NT
Mascarene Swiftlet Aerodramus francicus



Justification

Justification of Red List Category
This species is listed as Near Threatened because it is thought to have a moderately small population within a small range. The population on Réunion has increased substantially but that on Mauritius has declined, so the overall population trend is difficult to judge. Any evidence that the population is smaller than this or is declining overall may qualify the species for uplisting to a higher threat category.

Population justification
The population on Mauritius was estimated at 2,244-2,610 individuals (G. Middlteon per C. Jones in litt. 2000), and the population on Réunion is likely to be far larger, with some of the largest colonies thought to contain 5,000 pairs (St Denis à La Possession) and 1,000 pairs (Bras de la Plaine) (V. Tatayah, N. Laurent and F.-X. Couzi in litt. 2018). The overall population size has not been estimated, but based on these figures, it may be precautionarily placed in the range 10,000-19,999 mature individuals.

Trend justification
Over recent years, the population on Réunion has increased substantially (A. Cheke pers. comm. 2000), whilst that on Mauritius has declined, making it difficult to judge the overall population trend. While it may be possible to infer that the species is in decline as a result of the ongoing threats within its range, it is currently not possible to clearly quantify the rate of decline.

Distribution and population

This species is endemic to Réunion and Mauritius, where it breeds colonially in caves and lava tunnels (Cheke 1987). In the 1970s, the species was much less common on Réunion than Mauritius (Cheke 1987). More recently, discoveries on Réunion of several large colonies indicate that the population has since increased substantially to over 10,000 mature individuals (V. Bretagnolle in litt. 1999, M. Le Corre in litt. 1999, A. Cheke pers. comm. 2000), including a small number of sites with more than 1,500 birds (Barré et al. 1996, A. Cheke pers. comm. 2000, Le Corre and Safford 2001). On Mauritius, numbers have declined markedly in the last century, continuing through the last 20 years, with surveys in the 1990s indicating habitation of 34 caves, but complete removal of birds from a further 19. The population was estimated to be a minimum of 2,244-2,610 individuals (G. Middleton per C. Jones in litt. 2000).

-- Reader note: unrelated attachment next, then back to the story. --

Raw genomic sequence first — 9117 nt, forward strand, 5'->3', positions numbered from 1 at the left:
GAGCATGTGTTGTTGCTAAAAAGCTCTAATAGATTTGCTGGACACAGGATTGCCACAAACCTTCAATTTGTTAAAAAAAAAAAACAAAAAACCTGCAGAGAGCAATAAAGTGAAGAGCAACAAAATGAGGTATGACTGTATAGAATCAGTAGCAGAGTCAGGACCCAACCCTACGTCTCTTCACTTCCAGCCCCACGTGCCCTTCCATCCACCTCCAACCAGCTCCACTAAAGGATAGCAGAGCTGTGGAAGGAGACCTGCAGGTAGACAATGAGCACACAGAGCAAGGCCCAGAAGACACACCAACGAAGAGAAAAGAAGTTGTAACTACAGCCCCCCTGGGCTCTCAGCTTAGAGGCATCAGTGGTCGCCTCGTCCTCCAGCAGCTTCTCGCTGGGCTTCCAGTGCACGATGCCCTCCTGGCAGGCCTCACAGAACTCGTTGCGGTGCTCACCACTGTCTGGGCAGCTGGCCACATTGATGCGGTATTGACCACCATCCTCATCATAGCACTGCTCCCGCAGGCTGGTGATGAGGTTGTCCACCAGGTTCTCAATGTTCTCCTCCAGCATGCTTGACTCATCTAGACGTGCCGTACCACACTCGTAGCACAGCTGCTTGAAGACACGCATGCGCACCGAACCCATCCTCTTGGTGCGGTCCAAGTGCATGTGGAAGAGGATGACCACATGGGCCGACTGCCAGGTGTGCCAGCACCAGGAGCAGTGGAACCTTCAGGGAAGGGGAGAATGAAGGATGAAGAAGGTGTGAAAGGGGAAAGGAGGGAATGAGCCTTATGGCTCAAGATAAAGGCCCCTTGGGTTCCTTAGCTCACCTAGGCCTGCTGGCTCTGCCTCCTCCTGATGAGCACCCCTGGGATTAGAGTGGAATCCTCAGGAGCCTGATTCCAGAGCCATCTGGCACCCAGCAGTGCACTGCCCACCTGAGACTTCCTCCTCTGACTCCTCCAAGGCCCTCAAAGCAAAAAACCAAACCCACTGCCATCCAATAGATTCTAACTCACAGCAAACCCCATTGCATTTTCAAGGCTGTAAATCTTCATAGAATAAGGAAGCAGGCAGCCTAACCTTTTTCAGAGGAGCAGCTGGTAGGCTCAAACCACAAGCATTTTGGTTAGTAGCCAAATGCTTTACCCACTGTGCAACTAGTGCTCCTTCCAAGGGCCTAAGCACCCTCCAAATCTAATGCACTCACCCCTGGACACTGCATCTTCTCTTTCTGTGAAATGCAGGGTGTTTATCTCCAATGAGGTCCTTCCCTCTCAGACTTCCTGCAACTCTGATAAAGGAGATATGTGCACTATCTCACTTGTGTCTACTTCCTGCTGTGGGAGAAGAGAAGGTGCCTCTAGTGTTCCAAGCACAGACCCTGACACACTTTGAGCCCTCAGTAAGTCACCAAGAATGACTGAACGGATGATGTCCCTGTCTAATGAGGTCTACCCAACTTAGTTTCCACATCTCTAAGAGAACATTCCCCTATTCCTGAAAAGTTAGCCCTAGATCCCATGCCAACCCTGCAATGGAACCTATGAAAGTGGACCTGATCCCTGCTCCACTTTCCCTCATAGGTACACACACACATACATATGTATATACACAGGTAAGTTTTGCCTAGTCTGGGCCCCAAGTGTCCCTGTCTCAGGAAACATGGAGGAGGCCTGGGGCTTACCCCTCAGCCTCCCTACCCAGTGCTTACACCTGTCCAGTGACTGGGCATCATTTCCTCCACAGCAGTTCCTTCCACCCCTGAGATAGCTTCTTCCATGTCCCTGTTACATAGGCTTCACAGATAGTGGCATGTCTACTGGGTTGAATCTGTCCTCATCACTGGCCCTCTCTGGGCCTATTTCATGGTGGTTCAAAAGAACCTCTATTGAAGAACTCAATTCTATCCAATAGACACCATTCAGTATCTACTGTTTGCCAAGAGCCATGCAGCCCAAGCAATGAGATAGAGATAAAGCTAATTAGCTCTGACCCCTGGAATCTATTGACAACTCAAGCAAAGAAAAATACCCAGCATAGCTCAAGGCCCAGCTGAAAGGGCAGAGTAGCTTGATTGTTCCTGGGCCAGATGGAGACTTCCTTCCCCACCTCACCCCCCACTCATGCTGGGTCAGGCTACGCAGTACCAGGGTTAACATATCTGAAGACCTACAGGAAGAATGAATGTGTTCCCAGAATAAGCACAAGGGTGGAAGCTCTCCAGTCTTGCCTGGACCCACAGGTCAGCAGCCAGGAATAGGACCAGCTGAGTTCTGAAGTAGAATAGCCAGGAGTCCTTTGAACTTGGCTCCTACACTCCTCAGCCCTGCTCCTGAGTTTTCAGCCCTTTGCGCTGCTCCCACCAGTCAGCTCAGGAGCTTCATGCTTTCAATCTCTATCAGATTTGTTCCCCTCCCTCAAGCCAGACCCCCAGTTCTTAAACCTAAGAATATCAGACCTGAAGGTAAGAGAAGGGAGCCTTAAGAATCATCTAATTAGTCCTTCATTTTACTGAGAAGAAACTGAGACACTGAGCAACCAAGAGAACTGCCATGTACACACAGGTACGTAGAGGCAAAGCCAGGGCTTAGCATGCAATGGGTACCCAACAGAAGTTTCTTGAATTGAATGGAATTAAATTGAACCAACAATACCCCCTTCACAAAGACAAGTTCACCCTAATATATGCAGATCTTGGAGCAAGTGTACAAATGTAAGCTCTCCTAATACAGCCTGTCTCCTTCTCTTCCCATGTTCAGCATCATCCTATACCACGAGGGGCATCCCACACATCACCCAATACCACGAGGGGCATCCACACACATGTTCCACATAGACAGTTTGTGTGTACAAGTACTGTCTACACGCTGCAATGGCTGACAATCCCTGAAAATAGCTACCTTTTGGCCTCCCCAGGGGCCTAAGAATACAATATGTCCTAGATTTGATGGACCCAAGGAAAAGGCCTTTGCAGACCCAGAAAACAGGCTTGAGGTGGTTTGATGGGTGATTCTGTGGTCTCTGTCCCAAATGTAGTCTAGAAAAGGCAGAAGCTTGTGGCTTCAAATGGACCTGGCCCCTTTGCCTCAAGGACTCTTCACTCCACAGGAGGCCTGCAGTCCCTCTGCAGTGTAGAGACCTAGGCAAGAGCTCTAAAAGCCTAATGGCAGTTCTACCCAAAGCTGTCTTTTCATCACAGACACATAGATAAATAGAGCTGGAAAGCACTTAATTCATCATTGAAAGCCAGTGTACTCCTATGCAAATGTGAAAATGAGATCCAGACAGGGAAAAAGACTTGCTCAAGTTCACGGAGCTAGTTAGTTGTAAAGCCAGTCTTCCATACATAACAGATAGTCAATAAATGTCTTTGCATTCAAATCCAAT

Ecology

The species occurs over a wide range of habitats (del Hoyo et al. 1999). It feeds on winged insects (e.g. Diptera, flying ants and anthomyid flies) in flocks, usually 20 m above the ground, but lower over lakes and during cloudy weather. Nest building and breeding may take place virtually all-year-round. Nests are bracket-shaped and constructed using lichen filaments, held together with saliva on cave roofs, and even non-breeding individuals may join nesting colonies and build, but not use nests (Safford 2013). Two eggs are typically laid, rarely one, and the incubation period is probably 21-23 days, followed by a probable fledging period of 45-55 days (del Hoyo et al. 1999).

Threats

Human consumption and other activities at colonies are the principle threats on Mauritius (Cheke and Hume 2008). In extreme cases, caves are completely closed-off  (C. Jones in litt. 2000, V. Tatayah in litt. 2019). Development and disturbance of caves for tourism may threaten colonies on both Mauritius and Réunion (V. Tatayah in litt. 2019). The largest known colony, occupying a railway tunnel in Réunion, has been under pressure from infrastructural work and may be vulnerable to the recommencement of train usage (V. Tatayah in litt. 2019). Use of insecticides, especially in Mauritius, may have an impact on food resources (V. Tatayah in litt. 2019). 

Conservation actions

Conservation Actions Underway

No targeted conservation action is known for this species.

Conservation Actions Proposed

Conduct surveys in order to obtain an up-to-date total population estimate. Monitor population trends through regular surveys. Protect nest-sites from exploitation, vandalism and disturbance. Develop a code of good practice with the tourist industry and speleologists. Educational and awareness campaigns may be crucial (Safford 2013). 

Acknowledgements

Text account compilers
Symes, A., Taylor, J., Warren, B., Westrip, J., Pilgrim, J., Robertson, P., McClellan, R., O'Brien, A., Smith, D.

Contributors
Bretagnolle, V., Cheke, R.A., Couzi, F.X., Jones, C., Laurent, N., Le Corre, M. & Tatayah, V.


Recommended citation
BirdLife International (2021) Species factsheet: Aerodramus francicus. Downloaded from http://www.birdlife.org on 20/10/2021. Recommended citation for factsheets for more than one species: BirdLife International (2021) IUCN Red List for birds. Downloaded from http://www.birdlife.org on 20/10/2021.